cPanel & WHM is a very powerful piece of software, that allows server managers to more easily manage their servers. The real power, though, comes from its extendability. In most webhosting environments, cPanel accounts are built using Account Packages. To help cPanel & WHM integrators, we released a new feature four years ago, in cPanel & WHM version 11.40, called package extensions. Package extensions allow our technology partners like CloudLinux to extend cPanel account packages to include their own features. However, features that we have added starting in version 60 have caused unintended problems with package extensions. We have markedly improved this interaction in version 68.
The old problem with editing packages in 66 and below
Customers and third-party developers have successfully used our package extensions for many years. However, in the last two years or so when they attempt to edit a package to add a package extension using the
editpkg WHMAPI1 call, they trigger a problematic series of events. The below scenario explains the problem we needed to fix.
Consider a package named ‘Rutabaga’ which allows accounts to use up to 1024M of bandwidth per month. Five accounts are subscribed to the package. The image below shows what that might look like.
The hosting provider then modifies account number five, allowing them to use up to 2048M of bandwidth per month. We now have a common situation where account number five is assigned to the Rutabaga package, with a custom value for the bandwidth limit. The other accounts are still using the value for bandwidth specified in the Rutabaga package.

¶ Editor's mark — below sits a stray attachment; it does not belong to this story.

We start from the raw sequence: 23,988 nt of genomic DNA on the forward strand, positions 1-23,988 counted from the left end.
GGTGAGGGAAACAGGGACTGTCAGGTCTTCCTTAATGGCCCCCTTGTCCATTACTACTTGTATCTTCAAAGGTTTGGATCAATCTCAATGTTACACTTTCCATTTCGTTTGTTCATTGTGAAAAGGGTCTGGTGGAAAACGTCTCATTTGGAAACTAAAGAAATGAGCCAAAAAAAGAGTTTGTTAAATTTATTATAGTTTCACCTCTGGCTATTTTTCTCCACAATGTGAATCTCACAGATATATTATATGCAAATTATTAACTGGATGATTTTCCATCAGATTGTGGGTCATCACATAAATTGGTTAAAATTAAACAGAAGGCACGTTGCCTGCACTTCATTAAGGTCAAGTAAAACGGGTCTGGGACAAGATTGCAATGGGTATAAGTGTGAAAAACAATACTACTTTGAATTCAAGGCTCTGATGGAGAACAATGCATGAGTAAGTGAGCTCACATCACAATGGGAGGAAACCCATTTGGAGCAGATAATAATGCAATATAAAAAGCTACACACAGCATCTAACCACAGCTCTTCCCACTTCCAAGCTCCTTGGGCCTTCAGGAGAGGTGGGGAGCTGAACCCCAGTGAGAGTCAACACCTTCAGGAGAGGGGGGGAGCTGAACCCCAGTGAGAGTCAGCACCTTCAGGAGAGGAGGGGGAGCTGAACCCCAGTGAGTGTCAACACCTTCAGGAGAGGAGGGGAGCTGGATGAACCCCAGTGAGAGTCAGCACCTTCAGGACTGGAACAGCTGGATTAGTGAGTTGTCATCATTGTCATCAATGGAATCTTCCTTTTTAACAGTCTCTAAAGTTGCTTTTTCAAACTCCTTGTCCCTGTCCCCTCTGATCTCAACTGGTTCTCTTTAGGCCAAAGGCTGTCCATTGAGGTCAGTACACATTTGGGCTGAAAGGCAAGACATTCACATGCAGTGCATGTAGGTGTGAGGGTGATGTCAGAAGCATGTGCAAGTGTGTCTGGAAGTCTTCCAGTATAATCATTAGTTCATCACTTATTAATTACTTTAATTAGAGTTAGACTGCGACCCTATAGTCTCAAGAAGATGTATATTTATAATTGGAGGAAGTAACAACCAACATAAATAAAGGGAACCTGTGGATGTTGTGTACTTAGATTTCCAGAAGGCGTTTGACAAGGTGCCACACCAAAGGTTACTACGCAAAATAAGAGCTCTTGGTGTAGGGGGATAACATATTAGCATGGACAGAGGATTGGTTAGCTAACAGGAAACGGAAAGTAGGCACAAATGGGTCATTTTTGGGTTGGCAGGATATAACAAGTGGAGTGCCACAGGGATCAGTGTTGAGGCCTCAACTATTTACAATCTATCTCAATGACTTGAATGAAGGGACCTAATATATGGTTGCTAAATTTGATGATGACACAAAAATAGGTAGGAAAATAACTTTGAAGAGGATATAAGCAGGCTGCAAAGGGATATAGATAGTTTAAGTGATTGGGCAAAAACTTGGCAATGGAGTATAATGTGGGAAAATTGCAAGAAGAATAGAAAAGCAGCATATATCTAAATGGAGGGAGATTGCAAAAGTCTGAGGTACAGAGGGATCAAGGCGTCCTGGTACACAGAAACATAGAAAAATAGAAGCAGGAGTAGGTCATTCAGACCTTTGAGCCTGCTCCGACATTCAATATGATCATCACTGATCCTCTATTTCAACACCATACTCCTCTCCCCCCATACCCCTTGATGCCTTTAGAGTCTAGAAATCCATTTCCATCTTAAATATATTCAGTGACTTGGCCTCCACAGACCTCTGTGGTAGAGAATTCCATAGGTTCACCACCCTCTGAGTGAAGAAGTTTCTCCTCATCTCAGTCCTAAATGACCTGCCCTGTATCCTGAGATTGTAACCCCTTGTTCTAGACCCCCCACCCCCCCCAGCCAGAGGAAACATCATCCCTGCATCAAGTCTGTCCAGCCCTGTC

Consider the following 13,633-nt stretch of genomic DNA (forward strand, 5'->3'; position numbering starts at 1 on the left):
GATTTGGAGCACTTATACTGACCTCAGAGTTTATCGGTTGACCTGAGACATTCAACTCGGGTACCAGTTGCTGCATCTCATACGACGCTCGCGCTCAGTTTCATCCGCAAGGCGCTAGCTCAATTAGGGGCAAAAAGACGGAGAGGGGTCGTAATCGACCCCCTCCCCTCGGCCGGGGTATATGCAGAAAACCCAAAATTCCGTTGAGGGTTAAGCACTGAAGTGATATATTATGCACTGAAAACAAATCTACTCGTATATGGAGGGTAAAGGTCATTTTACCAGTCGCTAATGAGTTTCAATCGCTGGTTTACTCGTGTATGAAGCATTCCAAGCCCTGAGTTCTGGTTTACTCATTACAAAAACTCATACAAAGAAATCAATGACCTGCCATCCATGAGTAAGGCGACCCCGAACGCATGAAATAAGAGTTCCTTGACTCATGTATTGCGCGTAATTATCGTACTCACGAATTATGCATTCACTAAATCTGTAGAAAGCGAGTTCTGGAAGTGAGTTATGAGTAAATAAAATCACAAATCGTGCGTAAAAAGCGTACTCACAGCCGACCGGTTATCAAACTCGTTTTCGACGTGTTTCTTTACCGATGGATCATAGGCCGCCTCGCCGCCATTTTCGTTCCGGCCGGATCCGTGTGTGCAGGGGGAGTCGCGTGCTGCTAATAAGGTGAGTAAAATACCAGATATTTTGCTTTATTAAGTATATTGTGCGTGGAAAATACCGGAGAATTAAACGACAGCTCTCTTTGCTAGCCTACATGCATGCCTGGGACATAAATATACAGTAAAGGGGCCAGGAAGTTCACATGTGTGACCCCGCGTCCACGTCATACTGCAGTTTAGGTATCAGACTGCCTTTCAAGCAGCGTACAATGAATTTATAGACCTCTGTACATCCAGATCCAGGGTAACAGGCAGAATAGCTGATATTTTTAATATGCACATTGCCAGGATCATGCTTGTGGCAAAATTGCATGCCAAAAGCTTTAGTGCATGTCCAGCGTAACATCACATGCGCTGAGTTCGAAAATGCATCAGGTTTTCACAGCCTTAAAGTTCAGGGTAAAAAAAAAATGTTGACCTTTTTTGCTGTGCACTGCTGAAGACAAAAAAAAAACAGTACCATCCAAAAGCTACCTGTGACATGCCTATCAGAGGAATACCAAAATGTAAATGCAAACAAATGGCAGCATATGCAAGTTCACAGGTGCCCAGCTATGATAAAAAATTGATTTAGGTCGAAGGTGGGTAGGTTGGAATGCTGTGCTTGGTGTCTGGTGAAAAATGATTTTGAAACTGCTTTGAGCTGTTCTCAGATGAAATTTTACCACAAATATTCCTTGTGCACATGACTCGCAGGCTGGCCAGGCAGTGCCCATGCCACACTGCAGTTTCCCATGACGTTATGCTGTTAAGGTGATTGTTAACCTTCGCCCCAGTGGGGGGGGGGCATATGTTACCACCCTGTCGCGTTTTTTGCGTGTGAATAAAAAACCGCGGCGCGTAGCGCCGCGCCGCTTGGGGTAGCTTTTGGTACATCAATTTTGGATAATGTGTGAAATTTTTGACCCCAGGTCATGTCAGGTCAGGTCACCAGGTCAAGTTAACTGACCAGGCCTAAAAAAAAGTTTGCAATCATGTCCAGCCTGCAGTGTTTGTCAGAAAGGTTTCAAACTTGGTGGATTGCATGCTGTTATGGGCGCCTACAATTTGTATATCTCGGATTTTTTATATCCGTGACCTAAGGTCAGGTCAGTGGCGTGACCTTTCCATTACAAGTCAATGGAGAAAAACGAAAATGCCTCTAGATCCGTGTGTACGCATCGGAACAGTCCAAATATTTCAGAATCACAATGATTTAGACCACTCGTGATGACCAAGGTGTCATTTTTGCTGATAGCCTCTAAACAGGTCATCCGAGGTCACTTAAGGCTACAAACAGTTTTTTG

Here is where the problem comes in: when the package, Rutabaga, is edited to add a package extension, the accounts subscribed to the package have their limits reset to the values specified in the package. In our scenario, account number five will have her bandwidth limit reset to match the rest of the accounts assigned to the Rutabaga package.
From research and conversations, the expectation is for the custom limits defined in an account to be retained, so that’s what we wanted to fix.
New functions in Version 68!
Instead of changing the functionality of the existing API function and potentially breaking existing integrations, we opted to add additional functionality that could be incorporated by our integrators over time. In version 68 we added two new WHM API 1 functions to manage package extensions on packages:
delpkgext. In the above scenario, if the integrator uses
addpkgext instead of
editpkg, the custom bandwidth limit will be retained, and the customer will remain unimpacted.
If your integration has historically needed to edit a package extension setting we recommend that you now use the
addpkgext function in your integration. Running the
addpkgext function against a package that already has that extension defined will result in the same package extension being added with the desired setting.
Though we did not deprecate or remove the
package extensions parameter in the
editpkg WHM API 1 function (to avoid the aforementioned potential errors), we strongly recommend that any existing integrators modify them to use the new
delpkgext functions to handle package extension management.
What are your other integration pain points?
These functions are now used by our user interfaces and scripts as well, to ensure a consistent experience, and we will eventually move toward deprecating the
editpkg call. For now, though: What other API and integration improvements would you like to see?